REDFIELD — Three members of the Redfield City Council called a special council meeting Tuesday evening to examine the city’s role in keeping Redfield Middle School open, including the use of municipal funds for any legal action.
Glen Flemmons, freshman Ward 1 alderman, said he initiated the call for the meeting.
“I feel like we are running out of time,” he explained.
He was joined by a second freshman alderman, Larry O’Briant, Ward 2 representative, and Darrell Hedden in the call, which requires three of the six council members to initiate the action.
Representatives of the Keep Redfield Middle School Task Force asked Redfield residents Jan. 17 for support and direction on keeping the school open. The White Hall School Board voted 4-2 Jan. 8 to close the Redfield school at the end of the current school year.
Todd Dobbins, chairman of the task force, and others detailed the options available to Redfield patrons during the Jan. 17 meeting at the American Legion Post 343.
Flemmons and Hedden indicated they are not sure if the municipality has a “legal standing” in the school board’s decision. O’Briant was not immediately available for comment.
“The task force has done a great job and didn’t know what to do,” Flemmons added.
Hedden said he was disappointed the task force did not hire an attorney early in the quest to keep the middle school open. A plan of action is also a requirement and emotions can’t overrule legal and political action, he said.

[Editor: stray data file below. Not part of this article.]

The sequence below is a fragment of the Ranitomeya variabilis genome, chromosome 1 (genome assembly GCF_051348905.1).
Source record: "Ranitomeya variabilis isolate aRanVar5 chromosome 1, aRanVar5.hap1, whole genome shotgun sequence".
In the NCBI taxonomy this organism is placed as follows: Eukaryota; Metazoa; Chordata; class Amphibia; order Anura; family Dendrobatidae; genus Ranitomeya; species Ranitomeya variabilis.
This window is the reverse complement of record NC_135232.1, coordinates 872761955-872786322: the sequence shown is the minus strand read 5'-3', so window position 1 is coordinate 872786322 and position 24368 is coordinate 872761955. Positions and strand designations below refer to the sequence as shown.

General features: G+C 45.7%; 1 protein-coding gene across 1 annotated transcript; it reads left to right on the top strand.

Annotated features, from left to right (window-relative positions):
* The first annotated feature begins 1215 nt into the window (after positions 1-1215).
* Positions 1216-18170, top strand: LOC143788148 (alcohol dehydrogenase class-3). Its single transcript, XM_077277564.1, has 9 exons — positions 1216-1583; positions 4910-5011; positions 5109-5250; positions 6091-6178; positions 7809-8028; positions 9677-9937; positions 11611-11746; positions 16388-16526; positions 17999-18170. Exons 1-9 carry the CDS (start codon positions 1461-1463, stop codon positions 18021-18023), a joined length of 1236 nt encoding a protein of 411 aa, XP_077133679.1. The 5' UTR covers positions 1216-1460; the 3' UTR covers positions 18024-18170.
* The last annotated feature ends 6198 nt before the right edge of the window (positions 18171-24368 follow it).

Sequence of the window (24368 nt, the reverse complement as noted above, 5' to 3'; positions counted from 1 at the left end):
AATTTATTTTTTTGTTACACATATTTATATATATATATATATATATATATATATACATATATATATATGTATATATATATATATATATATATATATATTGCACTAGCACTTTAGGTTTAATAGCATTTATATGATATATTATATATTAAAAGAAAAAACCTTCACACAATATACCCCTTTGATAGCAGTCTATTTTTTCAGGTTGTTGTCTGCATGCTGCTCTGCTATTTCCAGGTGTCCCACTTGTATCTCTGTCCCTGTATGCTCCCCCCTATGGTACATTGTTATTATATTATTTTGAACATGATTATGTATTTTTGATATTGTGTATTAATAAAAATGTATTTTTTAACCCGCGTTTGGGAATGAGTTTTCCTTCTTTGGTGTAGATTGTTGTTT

Hedden said he agreed to sign the call for the meeting because “I want to see what options the city has” before Redfield students are bused to White Hall Middle School.
He told the Redfield council Jan. 15 that if the middle school is closed, the community expects the White Hall district to turn the building over to the municipality for use by local residents “with no strings attached.”
If the White Hall board fails to comply, Hedden added, he would ask the council to adopt an ordinance declaring the structure a nuisance and order the district to demolish the structure, constructed in 1939.
The options studied by the task force include establishing an open-enrollment charter school; home schooling; and seeking state authorization for the former Redfield School District to withdraw from the 1950 merger with the White Hall district.
Opening a charter school and seeking a court order to reverse the closure of the Redfield school would prove costly and time-consuming, Dobbins has warned residents at a public meeting.
“The White Hall School Board will put up a fight,” Dobbins added.
Facts were misrepresented to both White Hall and Redfield school patrons in recent years in an orchestrated plan to close the middle school and eventually Hardin Elementary School in Redfield, Dobbins contends.
The annual potential savings on personnel and operating costs by closing Redfield Middle School range from $382,000 to $412,000, White Hall School District Superintendent Larry Smith has estimated. The district faces a number of economic issues, so the projected savings have increased in importance, he said.
The White Hall district has lost more than $1 million in state funding in the past six years because of declining enrollment, part of the basis for Smith’s recommendation.